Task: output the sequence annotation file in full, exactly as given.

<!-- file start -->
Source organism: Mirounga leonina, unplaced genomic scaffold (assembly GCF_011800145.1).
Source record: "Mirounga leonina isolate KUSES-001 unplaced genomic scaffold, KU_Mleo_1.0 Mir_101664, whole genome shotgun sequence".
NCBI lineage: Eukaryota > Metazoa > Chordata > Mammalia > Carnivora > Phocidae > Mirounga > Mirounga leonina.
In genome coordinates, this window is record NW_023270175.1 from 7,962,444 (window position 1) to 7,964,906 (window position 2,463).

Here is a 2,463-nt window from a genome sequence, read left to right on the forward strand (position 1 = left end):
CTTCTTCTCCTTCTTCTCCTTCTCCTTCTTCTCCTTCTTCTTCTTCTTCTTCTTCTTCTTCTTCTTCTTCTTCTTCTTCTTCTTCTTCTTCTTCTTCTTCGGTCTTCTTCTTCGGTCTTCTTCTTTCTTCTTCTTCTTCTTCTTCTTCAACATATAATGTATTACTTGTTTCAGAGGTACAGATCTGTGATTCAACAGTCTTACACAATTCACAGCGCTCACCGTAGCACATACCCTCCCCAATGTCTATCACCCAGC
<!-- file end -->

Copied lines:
Source organism: Mirounga leonina, unplaced genomic scaffold (assembly GCF_011800145.1).
Source record: "Mirounga leonina isolate KUSES-001 unplaced genomic scaffold, KU_Mleo_1.0 Mir_101664, whole genome shotgun sequence".
NCBI lineage: Eukaryota > Metazoa > Chordata > Mammalia > Carnivora > Phocidae > Mirounga > Mirounga leonina.
In genome coordinates, this window is record NW_023270175.1 from 7,962,444 (window position 1) to 7,964,906 (window position 2,463).

Here is a 2,463-nt window from a genome sequence, read left to right on the forward strand (position 1 = left end):
CTTCTTCTCCTTCTTCTCCTTCTCCTTCTTCTCCTTCTTCTTCTTCTTCTTCTTCTTCTTCTTCTTCTTCTTCTTCTTCTTCTTCTTCTTCTTCTTCTTCGGTCTTCTTCTTCGGTCTTCTTCTTTCTTCTTCTTCTTCTTCTTCTTCAACATATAATGTATTACTTGTTTCAGAGGTACAGATCTGTGATTCAACAGTCTTACACAATTCACAGCGCTCACCGTAGCACATACCCTCCCCAATGTCTATCACCCAGC